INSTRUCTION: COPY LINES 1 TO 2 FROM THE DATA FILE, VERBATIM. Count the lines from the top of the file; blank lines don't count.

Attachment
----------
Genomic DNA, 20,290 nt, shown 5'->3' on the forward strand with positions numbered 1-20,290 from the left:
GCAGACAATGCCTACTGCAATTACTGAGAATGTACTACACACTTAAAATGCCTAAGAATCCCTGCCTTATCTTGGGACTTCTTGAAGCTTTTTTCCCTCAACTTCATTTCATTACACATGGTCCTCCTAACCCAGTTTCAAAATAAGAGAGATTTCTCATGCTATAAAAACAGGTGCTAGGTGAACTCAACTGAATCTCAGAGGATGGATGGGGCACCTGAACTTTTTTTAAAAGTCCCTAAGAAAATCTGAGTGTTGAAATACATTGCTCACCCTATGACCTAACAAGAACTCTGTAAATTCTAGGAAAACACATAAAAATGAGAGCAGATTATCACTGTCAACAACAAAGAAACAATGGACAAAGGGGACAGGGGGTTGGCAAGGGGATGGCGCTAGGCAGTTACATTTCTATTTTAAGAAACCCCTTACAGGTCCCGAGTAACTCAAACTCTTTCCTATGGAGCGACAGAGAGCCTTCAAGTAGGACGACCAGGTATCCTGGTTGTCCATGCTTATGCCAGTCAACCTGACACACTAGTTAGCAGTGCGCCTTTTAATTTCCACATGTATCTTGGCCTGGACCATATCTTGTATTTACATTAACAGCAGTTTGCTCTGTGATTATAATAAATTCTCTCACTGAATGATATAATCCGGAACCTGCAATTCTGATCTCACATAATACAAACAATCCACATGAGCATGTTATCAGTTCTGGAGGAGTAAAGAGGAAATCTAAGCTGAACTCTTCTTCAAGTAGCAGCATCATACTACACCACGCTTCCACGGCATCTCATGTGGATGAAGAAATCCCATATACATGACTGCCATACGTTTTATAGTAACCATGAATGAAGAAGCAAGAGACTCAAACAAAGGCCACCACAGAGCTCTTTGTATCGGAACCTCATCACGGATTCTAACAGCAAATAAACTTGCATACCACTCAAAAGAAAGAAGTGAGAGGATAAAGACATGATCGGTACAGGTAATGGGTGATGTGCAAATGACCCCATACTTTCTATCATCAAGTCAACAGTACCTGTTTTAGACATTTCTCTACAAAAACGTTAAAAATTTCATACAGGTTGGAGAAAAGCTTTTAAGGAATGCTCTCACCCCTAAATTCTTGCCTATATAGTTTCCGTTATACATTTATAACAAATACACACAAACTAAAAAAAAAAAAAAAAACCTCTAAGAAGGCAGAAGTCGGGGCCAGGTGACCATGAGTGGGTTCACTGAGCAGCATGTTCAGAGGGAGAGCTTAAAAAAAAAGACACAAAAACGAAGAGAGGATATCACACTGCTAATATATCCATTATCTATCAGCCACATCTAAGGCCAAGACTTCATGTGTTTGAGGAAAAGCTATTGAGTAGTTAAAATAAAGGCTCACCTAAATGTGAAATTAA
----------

Genomic DNA, 20,290 nt, shown 5'->3' on the forward strand with positions numbered 1-20,290 from the left:
GCAGACAATGCCTACTGCAATTACTGAGAATGTACTACACACTTAAAATGCCTAAGAATCCCTGCCTTATCTTGGGACTTCTTGAAGCTTTTTTCCCTCAACTTCATTTCATTACACATGGTCCTCCTAACCCAGTTTCAAAATAAGAGAGATTTCTCATGCTATAAAAACAGGTGCTAGGTGAACTCAACTGAATCTCAGAGGATGGATGGGGCACCTGAACTTTTTTTAAAAGTCCCTAAGAAAATCTGAGTGTTGAAATACATTGCTCACCCTATGACCTAACAAGAACTCTGTAAATTCTAGGAAAACACATAAAAATGAGAGCAGATTATCACTGTCAACAACAAAGAAACAATGGACAAAGGGGACAGGGGGTTGGCAAGGGGATGGCGCTAGGCAGTTACATTTCTATTTTAAGAAACCCCTTACAGGTCCCGAGTAACTCAAACTCTTTCCTATGGAGCGACAGAGAGCCTTCAAGTAGGACGACCAGGTATCCTGGTTGTCCATGCTTATGCCAGTCAACCTGACACACTAGTTAGCAGTGCGCCTTTTAATTTCCACATGTATCTTGGCCTGGACCATATCTTGTATTTACATTAACAGCAGTTTGCTCTGTGATTATAATAAATTCTCTCACTGAATGATATAATCCGGAACCTGCAATTCTGATCTCACATAATACAAACAATCCACATGAGCATGTTATCAGTTCTGGAGGAGTAAAGAGGAAATCTAAGCTGAACTCTTCTTCAAGTAGCAGCATCATACTACACCACGCTTCCACGGCATCTCATGTGGATGAAGAAATCCCATATACATGACTGCCATACGTTTTATAGTAACCATGAATGAAGAAGCAAGAGACTCAAACAAAGGCCACCACAGAGCTCTTTGTATCGGAACCTCATCACGGATTCTAACAGCAAATAAACTTGCATACCACTCAAAAGAAAGAAGTGAGAGGATAAAGACATGATCGGTACAGGTAATGGGTGATGTGCAAATGACCCCATACTTTCTATCATCAAGTCAACAGTACCTGTTTTAGACATTTCTCTACAAAAACGTTAAAAATTTCATACAGGTTGGAGAAAAGCTTTTAAGGAATGCTCTCACCCCTAAATTCTTGCCTATATAGTTTCCGTTATACATTTATAACAAATACACACAAACTAAAAAAAAAAAAAAAAACCTCTAAGAAGGCAGAAGTCGGGGCCAGGTGACCATGAGTGGGTTCACTGAGCAGCATGTTCAGAGGGAGAGCTTAAAAAAAAAGACACAAAAACGAAGAGAGGATATCACACTGCTAATATATCCATTATCTATCAGCCACATCTAAGGCCAAGACTTCATGTGTTTGAGGAAAAGCTATTGAGTAGTTAAAATAAAGGCTCACCTAAATGTGAAATTAA